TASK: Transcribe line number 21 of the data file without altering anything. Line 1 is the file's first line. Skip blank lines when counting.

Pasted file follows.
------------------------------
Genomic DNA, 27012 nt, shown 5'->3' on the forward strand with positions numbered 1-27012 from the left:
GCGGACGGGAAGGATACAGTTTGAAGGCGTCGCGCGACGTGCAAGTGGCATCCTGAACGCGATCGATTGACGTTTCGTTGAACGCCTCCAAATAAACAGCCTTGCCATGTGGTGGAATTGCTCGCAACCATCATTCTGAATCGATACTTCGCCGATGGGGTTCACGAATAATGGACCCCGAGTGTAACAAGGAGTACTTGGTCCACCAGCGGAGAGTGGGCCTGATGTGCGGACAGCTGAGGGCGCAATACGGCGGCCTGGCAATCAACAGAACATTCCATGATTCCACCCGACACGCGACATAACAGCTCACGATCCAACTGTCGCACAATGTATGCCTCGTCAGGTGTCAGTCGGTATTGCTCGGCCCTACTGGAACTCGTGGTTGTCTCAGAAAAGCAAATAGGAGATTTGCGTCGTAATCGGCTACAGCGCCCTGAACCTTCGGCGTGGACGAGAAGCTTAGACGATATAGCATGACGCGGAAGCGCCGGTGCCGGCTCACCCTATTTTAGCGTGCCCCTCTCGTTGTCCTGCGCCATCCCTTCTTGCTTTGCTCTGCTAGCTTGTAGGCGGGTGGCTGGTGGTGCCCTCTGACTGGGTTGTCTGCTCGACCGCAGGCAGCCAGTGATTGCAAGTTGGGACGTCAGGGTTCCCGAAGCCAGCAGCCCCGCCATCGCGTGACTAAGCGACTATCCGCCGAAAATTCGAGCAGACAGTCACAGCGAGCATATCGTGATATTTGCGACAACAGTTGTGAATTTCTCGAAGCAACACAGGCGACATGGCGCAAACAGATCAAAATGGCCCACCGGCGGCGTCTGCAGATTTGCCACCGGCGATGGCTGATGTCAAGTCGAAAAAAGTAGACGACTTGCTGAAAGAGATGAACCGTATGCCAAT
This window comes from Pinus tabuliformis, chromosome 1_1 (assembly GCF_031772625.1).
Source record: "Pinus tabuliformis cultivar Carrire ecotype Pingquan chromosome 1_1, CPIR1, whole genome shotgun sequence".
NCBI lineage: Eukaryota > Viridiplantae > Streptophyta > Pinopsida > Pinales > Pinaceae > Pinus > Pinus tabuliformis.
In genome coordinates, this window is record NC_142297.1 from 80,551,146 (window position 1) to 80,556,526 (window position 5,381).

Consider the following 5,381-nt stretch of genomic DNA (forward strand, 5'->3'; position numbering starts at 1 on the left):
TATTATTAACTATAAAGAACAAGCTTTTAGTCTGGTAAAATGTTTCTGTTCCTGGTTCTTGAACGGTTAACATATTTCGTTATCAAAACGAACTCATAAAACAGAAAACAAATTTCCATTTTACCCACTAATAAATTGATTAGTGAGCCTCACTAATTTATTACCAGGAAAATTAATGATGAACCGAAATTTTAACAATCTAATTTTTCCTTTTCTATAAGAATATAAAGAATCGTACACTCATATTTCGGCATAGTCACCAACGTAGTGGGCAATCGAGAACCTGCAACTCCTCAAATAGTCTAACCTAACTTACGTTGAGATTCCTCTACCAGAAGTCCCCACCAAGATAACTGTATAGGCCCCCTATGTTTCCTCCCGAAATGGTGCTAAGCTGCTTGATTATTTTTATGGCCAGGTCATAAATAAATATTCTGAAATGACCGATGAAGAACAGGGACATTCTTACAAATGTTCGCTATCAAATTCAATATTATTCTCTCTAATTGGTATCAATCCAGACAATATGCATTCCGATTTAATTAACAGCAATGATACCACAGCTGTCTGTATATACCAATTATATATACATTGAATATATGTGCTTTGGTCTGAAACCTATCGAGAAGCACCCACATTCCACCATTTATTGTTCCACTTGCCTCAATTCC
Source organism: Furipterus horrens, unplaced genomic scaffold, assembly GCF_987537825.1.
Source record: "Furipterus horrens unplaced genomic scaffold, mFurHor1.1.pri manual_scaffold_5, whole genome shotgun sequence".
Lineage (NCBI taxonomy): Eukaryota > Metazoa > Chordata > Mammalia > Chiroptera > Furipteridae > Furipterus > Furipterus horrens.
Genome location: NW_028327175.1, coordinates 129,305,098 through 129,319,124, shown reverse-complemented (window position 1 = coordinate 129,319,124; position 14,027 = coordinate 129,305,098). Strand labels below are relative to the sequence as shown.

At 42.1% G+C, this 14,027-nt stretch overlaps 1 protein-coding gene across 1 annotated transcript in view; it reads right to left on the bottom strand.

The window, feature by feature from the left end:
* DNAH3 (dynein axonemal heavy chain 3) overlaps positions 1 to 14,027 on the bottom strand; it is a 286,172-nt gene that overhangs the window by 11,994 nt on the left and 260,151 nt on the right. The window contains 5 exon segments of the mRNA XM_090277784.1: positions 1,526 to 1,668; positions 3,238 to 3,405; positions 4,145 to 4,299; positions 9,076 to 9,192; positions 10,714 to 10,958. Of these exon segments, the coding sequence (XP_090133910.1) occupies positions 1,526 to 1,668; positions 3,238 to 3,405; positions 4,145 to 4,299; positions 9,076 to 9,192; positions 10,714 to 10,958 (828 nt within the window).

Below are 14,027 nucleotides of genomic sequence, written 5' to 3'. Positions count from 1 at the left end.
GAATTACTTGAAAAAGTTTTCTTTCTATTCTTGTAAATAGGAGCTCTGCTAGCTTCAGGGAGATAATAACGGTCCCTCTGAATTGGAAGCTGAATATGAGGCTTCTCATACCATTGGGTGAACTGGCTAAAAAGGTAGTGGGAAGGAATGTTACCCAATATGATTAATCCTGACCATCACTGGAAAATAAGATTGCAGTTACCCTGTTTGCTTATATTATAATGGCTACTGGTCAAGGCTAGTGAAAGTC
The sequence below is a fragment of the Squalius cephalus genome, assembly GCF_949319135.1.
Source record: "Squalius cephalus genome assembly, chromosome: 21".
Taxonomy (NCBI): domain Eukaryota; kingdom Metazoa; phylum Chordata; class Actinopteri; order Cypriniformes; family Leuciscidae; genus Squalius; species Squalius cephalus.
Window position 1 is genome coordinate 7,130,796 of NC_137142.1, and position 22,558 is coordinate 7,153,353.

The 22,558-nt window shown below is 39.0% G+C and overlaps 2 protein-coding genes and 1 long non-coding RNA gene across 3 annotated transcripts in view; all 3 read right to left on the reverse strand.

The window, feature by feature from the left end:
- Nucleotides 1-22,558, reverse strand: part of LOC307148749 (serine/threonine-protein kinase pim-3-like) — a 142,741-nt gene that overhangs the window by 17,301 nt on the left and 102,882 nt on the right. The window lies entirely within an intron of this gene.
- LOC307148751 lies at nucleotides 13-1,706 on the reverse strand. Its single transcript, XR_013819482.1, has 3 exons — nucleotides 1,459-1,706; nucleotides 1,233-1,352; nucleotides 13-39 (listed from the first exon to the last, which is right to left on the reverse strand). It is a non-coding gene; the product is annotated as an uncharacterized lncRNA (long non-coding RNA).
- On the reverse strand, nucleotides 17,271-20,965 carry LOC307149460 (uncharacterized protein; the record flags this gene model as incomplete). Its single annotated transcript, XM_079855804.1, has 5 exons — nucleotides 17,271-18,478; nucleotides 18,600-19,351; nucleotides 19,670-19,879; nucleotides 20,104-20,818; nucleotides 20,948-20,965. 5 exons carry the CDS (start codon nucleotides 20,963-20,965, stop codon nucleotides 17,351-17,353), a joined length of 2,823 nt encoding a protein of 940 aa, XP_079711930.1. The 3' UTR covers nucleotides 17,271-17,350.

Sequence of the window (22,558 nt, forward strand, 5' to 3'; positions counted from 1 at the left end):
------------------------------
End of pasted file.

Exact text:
Window position 1 is genome coordinate 7,130,796 of NC_137142.1, and position 22,558 is coordinate 7,153,353.